2. QEMU doesn't simulate all of the devices with all of the capabilities. We would still need to put in the work to write missing support. This is fine however as, at the very least, the work can be used in actual product.

I think this is the best method to provide automated tests for EDK2. It's fast, robust, complete, and surprisingly lightweight after we put in the initial effort to enable libqos in EDK2.

Connecting to RTL simulation

This section looks into how we could run the EDK2 driver on the RTL simulation. To my understanding typical setup for validating EDK2 driver on RTL would involve full system simulation/emulation on which we could execute. This is problematic as the execution times for full system are prohibitively long.


When writing device driver we are typically not concerned with other IPs on the system, CPU architecture, bus architecutre etc. so all of those elements can be removed without loosing much accuracy. The problem then remains how to execute memory cycles to the device without a core.

One solution to that problem is to use a VPI(verilog programming interface) to develop a SW plugin which would expose the protocol over a socket which would allow the driver to execute memory cycles directly on the RTL simulation. In such setup we only need to simulate IP itself, the role of the CPU andfabric is replaced by SW which instruments IP signals to execute a transaction.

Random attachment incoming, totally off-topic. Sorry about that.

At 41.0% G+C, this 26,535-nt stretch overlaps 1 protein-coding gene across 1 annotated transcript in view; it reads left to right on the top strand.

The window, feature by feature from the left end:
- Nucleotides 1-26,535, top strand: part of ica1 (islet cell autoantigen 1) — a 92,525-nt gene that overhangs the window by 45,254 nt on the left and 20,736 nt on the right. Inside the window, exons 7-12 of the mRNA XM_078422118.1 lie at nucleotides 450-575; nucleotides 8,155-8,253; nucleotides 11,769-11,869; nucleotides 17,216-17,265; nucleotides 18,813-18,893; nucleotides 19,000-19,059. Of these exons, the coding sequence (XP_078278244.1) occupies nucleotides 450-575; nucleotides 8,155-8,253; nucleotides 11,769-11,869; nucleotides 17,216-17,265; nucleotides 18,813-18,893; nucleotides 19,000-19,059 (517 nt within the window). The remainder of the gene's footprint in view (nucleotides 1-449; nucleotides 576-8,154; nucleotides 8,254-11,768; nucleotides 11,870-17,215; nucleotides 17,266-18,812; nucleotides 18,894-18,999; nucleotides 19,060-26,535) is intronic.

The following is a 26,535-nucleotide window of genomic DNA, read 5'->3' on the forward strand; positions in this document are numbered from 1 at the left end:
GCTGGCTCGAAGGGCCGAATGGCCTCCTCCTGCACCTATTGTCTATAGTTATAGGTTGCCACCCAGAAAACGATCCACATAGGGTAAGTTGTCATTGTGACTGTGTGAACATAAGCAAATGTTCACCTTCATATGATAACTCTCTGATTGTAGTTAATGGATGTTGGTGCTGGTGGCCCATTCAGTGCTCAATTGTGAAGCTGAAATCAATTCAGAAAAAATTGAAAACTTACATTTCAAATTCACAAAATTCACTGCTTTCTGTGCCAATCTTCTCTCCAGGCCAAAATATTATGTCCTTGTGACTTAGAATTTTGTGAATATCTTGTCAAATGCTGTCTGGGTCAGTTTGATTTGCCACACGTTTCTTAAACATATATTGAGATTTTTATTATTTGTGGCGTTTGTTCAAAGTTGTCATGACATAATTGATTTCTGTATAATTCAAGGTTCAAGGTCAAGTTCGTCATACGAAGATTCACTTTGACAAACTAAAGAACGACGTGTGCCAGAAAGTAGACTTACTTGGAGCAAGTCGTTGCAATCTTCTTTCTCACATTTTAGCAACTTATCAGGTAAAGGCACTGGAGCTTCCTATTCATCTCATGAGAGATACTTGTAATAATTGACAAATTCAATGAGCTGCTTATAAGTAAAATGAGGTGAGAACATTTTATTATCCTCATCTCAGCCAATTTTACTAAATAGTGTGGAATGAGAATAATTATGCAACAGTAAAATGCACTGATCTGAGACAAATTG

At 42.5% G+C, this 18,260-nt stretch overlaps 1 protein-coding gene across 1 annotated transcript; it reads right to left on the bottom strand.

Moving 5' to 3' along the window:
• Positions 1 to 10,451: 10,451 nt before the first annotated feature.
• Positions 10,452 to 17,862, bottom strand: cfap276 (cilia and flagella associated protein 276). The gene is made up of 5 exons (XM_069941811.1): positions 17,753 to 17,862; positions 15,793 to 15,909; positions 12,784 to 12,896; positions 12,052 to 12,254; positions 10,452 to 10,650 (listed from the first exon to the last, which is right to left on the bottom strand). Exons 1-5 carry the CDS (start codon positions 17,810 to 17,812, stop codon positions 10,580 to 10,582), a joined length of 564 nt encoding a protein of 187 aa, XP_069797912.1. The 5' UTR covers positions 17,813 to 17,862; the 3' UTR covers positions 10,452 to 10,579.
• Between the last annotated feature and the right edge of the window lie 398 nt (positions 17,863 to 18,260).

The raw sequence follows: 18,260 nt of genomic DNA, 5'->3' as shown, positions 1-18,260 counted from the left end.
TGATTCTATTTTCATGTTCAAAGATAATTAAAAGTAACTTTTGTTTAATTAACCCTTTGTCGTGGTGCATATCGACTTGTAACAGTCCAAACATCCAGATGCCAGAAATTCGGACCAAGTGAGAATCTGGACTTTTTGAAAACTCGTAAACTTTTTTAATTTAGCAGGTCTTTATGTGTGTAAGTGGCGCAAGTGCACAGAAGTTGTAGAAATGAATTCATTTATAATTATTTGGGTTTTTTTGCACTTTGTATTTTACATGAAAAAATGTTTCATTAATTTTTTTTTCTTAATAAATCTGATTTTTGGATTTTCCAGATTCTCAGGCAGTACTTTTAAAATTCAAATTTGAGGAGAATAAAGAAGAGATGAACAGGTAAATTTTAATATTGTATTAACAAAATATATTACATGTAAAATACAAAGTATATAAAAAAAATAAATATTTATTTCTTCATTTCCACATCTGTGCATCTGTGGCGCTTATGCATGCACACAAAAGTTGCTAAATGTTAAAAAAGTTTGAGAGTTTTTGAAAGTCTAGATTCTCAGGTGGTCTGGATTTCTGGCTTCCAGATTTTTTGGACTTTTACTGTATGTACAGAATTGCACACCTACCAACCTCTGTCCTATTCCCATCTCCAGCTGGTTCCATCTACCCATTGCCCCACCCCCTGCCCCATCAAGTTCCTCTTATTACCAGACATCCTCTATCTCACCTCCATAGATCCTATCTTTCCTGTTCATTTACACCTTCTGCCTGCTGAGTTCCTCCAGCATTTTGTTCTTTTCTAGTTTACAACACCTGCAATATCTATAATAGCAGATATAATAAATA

The full setup consist of

  1. IP RTL itself. It needs to implement some interface to a fabric such as wishbone, OCP or PCIe
  2. Simulated components to make it functional. For instance for SD card, flash memory might be simulated using file on a host system
  3. Cosimulation plugin which creates a socket for the communication with the driver and instruments IPs fabric interface to generate cycles
  4. The driver itself.

Here is how a full msg cycle looks between different components:



  1. Model is very accurate as this is the RTL based on which HW will be created
  2. You can write assertions based on the pin/signal state. This is useful if you programming is affecting controller in a SW-invisible way